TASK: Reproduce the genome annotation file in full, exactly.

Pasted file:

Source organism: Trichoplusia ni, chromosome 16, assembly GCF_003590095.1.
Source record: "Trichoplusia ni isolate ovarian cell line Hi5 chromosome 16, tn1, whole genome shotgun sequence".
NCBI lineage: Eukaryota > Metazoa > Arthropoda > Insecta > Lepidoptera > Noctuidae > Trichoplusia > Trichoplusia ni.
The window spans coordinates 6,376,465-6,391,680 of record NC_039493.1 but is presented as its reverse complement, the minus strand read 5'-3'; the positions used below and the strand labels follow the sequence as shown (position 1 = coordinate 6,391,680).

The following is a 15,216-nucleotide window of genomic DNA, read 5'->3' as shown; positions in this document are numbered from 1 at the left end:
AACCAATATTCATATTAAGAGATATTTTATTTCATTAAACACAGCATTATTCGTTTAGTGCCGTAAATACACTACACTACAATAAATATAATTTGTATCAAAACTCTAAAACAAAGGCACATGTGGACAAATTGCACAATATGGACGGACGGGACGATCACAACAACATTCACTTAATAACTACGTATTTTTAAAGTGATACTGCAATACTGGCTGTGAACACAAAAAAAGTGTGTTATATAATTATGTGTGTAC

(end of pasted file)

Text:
Source organism: Trichoplusia ni, chromosome 16, assembly GCF_003590095.1.
Source record: "Trichoplusia ni isolate ovarian cell line Hi5 chromosome 16, tn1, whole genome shotgun sequence".
NCBI lineage: Eukaryota > Metazoa > Arthropoda > Insecta > Lepidoptera > Noctuidae > Trichoplusia > Trichoplusia ni.
The window spans coordinates 6,376,465-6,391,680 of record NC_039493.1 but is presented as its reverse complement, the minus strand read 5'-3'; the positions used below and the strand labels follow the sequence as shown (position 1 = coordinate 6,391,680).

The following is a 15,216-nucleotide window of genomic DNA, read 5'->3' as shown; positions in this document are numbered from 1 at the left end:
AACCAATATTCATATTAAGAGATATTTTATTTCATTAAACACAGCATTATTCGTTTAGTGCCGTAAATACACTACACTACAATAAATATAATTTGTATCAAAACTCTAAAACAAAGGCACATGTGGACAAATTGCACAATATGGACGGACGGGACGATCACAACAACATTCACTTAATAACTACGTATTTTTAAAGTGATACTGCAATACTGGCTGTGAACACAAAAAAAGTGTGTTATATAATTATGTGTGTAC